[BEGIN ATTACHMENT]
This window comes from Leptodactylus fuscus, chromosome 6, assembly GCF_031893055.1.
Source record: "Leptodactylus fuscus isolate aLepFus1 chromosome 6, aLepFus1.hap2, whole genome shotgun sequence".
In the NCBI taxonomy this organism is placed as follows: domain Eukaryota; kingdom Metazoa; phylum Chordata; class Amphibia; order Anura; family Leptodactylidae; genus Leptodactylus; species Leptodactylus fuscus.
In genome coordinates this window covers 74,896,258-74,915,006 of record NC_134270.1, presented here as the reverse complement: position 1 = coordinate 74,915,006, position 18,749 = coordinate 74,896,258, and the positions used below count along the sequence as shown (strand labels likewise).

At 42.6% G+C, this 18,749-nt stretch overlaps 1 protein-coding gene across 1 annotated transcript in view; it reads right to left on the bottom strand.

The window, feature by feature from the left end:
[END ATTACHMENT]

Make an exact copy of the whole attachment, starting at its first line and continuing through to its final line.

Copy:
This window comes from Leptodactylus fuscus, chromosome 6, assembly GCF_031893055.1.
Source record: "Leptodactylus fuscus isolate aLepFus1 chromosome 6, aLepFus1.hap2, whole genome shotgun sequence".
In the NCBI taxonomy this organism is placed as follows: domain Eukaryota; kingdom Metazoa; phylum Chordata; class Amphibia; order Anura; family Leptodactylidae; genus Leptodactylus; species Leptodactylus fuscus.
In genome coordinates this window covers 74,896,258-74,915,006 of record NC_134270.1, presented here as the reverse complement: position 1 = coordinate 74,915,006, position 18,749 = coordinate 74,896,258, and the positions used below count along the sequence as shown (strand labels likewise).

At 42.6% G+C, this 18,749-nt stretch overlaps 1 protein-coding gene across 1 annotated transcript in view; it reads right to left on the bottom strand.

The window, feature by feature from the left end: